Comment Re:Koomey's law (Score 1) 101

Hmm. I suppose that can be true in an iterative setting (needing to store some data from every iteration), & that the only hope of avoiding that is rewriting the whole loop to be fully reversible so it does not consume space every iteration. (It cannot take more space than linear in the run time, at any rate.) I was imagining recursive functions with stack allocation for each, but I should know better since I use tail recursion all the time. So I guess I was only right about iteration- & tail-recursion-free code.

On the other hand, it should not require more than an exponential increase (hah, only exponential) in space for any terminating & non-interactive computation, since with that you could store every possible state of the original irreversible machine. For non-terminating computation, it is at worst linear in the runtime, as aforementioned.

Comment Re:Koomey's law (Score 1) 101

B=A XOR B (leaving A unchanged) is a reversible operation & is what I meant. More generally, B=f(A) XOR B is reversible (in fact, self-inverse), where f can be any (even irreversible) function.

Sure, you need to save the input to otherwise-irreversible steps, but the point is that you can erase a known value, & since there was some method to compute the intermediate values in the first place, they can be removed from memory in reverse order. (This is a known method—I did not come up with it.) Then you only need enough memory to store the maximum intermediate storage size (which is not all intermediate results unless the computation is a single list of originally-irreversible steps with no subroutines & such), & you can eventually end up with just the answer (& any inputs) remaining in memory.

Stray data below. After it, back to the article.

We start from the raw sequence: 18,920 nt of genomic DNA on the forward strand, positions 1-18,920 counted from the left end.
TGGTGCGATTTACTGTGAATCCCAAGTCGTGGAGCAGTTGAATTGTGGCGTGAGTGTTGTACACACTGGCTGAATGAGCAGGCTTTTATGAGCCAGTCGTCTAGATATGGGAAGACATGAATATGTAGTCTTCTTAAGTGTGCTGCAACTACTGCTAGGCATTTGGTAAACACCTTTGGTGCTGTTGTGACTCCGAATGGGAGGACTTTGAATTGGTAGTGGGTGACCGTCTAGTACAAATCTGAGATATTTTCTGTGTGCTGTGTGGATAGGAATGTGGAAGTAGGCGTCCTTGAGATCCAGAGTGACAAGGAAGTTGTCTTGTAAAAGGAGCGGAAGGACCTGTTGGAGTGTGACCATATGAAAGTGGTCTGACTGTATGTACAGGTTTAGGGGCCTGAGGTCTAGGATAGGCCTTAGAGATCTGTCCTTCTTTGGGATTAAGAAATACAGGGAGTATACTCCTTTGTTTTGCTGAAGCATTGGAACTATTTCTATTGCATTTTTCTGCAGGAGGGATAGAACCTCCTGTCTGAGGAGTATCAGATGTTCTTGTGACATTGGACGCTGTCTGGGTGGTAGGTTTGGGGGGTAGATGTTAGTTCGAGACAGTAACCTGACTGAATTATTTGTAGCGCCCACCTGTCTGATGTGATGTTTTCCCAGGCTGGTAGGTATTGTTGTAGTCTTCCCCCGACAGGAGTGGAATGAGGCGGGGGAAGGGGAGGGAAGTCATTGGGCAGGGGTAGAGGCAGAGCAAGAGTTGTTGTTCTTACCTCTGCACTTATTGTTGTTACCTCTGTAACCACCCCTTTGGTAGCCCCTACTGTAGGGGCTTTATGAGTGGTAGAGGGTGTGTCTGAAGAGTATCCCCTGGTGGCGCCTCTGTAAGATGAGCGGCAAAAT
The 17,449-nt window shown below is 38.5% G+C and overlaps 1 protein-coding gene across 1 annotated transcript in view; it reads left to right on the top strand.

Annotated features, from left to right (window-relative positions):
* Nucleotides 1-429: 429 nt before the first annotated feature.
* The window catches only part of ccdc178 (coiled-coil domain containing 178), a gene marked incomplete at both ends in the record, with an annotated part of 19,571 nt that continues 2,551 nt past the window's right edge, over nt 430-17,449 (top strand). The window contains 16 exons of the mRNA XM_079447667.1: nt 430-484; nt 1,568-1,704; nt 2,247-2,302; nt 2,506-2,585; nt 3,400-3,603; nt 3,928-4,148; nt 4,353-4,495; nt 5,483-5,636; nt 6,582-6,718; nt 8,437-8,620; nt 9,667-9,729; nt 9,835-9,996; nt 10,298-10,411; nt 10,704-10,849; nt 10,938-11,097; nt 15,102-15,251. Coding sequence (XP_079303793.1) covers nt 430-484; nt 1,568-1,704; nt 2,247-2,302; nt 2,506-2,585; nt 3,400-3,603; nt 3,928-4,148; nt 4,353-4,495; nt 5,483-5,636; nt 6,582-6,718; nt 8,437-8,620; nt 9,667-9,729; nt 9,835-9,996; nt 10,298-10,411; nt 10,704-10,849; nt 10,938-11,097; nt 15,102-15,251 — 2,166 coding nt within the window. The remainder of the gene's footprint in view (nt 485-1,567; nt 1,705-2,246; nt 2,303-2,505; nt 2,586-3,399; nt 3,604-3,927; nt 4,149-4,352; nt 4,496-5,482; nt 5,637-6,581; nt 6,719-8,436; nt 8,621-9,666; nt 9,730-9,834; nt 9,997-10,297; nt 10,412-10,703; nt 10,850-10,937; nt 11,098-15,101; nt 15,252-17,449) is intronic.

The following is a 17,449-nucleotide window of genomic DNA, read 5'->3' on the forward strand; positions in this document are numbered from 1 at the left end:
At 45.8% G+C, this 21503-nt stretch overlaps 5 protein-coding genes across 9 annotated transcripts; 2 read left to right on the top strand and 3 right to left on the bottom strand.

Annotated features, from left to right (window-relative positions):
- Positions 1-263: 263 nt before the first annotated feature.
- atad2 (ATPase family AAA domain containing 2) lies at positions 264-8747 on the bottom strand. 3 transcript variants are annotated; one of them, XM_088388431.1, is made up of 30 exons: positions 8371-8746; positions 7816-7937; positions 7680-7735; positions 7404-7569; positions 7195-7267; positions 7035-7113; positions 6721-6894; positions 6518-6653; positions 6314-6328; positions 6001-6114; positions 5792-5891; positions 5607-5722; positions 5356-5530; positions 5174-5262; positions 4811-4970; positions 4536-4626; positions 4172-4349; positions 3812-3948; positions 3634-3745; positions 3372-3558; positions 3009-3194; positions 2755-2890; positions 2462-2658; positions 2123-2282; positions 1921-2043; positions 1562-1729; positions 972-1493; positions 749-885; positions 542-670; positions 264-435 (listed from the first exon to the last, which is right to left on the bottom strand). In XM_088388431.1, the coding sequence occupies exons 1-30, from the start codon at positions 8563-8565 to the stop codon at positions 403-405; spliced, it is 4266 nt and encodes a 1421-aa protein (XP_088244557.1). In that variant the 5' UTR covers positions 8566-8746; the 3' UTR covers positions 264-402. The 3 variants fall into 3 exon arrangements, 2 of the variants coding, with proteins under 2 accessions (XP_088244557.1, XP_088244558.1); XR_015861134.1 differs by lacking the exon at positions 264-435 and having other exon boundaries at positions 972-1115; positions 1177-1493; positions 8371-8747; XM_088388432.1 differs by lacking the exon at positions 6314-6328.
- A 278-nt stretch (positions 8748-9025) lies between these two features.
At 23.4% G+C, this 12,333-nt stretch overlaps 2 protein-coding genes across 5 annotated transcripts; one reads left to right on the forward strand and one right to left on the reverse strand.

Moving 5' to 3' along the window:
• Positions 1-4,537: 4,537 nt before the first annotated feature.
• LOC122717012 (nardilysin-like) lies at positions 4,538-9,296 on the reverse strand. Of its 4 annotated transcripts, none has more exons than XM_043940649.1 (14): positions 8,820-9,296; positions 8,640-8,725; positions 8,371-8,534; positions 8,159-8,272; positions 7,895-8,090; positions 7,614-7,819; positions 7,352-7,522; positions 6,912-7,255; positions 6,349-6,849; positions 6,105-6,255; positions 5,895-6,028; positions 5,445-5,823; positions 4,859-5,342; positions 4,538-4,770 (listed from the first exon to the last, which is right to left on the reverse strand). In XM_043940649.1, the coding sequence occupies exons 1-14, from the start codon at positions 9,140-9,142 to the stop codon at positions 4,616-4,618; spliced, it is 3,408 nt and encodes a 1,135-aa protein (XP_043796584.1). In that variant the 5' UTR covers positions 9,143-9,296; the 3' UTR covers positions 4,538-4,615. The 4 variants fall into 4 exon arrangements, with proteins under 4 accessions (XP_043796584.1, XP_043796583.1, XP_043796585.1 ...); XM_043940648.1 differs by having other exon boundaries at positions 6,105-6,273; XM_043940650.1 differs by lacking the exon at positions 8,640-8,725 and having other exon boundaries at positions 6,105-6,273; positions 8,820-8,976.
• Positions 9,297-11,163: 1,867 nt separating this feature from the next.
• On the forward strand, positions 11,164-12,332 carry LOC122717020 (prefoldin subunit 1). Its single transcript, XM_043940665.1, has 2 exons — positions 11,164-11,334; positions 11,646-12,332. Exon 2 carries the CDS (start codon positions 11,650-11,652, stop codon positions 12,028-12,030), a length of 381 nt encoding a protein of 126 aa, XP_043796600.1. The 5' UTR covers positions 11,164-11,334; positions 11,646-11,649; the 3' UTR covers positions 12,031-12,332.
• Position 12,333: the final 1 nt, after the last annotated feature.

Comment Re:Koomey's law (Score 1) 101

Reversible computing in no way requires infinite just compute something, copy the answer, & then un-compute it (by computing each value in reverse order & XORing it with its original copy, for example). You then only need storage for the maximum size of temporary data plus the final answer, just like now. You get a speed penalty for all that un-computation, of course, but not infinite storage. Plus, you can still expend energy occasionally to erase data (such as the data left over from correction of hardware errors), just as long as you do not do so much as to incinerate your computer.

Comment Re:Don't tell Kurzweill (Score 1) 101

Making use of reversible computing, we could build fully 3-D circuitry since there would be much less power to dissipate (although still some to correct hardware errors & perhaps to clean up crashed processes). This would in turn get around no longer being able to make smaller transistors, & thus could be one future direction. Fabrication might be more tricky, but more money could go into such projects if it is not going into smaller, smaller, smaller. Software would similarly require changes, but again, once there is no easy way forward, harder ones will be attempted, like has happened with methods of gold & oil extraction.

"What people have been reduced to are mere 3-D representations of their own data." -- Arthur Miller